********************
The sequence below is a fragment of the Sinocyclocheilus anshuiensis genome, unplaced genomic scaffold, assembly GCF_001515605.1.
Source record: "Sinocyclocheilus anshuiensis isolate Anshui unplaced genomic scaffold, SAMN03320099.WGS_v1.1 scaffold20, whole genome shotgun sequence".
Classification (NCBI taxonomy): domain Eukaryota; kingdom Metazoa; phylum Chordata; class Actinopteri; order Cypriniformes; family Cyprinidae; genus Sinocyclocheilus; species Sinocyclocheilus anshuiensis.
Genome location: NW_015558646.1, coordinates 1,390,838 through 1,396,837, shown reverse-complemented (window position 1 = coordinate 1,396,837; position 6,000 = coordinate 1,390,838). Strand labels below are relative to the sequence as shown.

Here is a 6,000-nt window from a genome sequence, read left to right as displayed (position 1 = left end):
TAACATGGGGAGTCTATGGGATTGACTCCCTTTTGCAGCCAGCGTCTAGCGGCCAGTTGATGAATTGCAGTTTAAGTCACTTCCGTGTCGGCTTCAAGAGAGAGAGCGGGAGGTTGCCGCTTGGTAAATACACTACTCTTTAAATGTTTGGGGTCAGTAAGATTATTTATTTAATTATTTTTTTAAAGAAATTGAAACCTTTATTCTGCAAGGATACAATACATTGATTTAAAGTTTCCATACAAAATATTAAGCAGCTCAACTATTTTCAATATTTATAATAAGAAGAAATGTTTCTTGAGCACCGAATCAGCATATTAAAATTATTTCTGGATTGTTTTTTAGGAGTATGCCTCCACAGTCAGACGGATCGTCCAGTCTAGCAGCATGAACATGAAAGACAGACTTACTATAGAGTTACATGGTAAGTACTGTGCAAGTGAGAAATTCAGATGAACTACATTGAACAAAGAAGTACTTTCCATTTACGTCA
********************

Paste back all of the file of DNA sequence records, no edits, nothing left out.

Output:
The sequence below is a fragment of the Sinocyclocheilus anshuiensis genome, unplaced genomic scaffold, assembly GCF_001515605.1.
Source record: "Sinocyclocheilus anshuiensis isolate Anshui unplaced genomic scaffold, SAMN03320099.WGS_v1.1 scaffold20, whole genome shotgun sequence".
Classification (NCBI taxonomy): domain Eukaryota; kingdom Metazoa; phylum Chordata; class Actinopteri; order Cypriniformes; family Cyprinidae; genus Sinocyclocheilus; species Sinocyclocheilus anshuiensis.
Genome location: NW_015558646.1, coordinates 1,390,838 through 1,396,837, shown reverse-complemented (window position 1 = coordinate 1,396,837; position 6,000 = coordinate 1,390,838). Strand labels below are relative to the sequence as shown.

Here is a 6,000-nt window from a genome sequence, read left to right as displayed (position 1 = left end):
TAACATGGGGAGTCTATGGGATTGACTCCCTTTTGCAGCCAGCGTCTAGCGGCCAGTTGATGAATTGCAGTTTAAGTCACTTCCGTGTCGGCTTCAAGAGAGAGAGCGGGAGGTTGCCGCTTGGTAAATACACTACTCTTTAAATGTTTGGGGTCAGTAAGATTATTTATTTAATTATTTTTTTAAAGAAATTGAAACCTTTATTCTGCAAGGATACAATACATTGATTTAAAGTTTCCATACAAAATATTAAGCAGCTCAACTATTTTCAATATTTATAATAAGAAGAAATGTTTCTTGAGCACCGAATCAGCATATTAAAATTATTTCTGGATTGTTTTTTAGGAGTATGCCTCCACAGTCAGACGGATCGTCCAGTCTAGCAGCATGAACATGAAAGACAGACTTACTATAGAGTTACATGGTAAGTACTGTGCAAGTGAGAAATTCAGATGAACTACATTGAACAAAGAAGTACTTTCCATTTACGTCA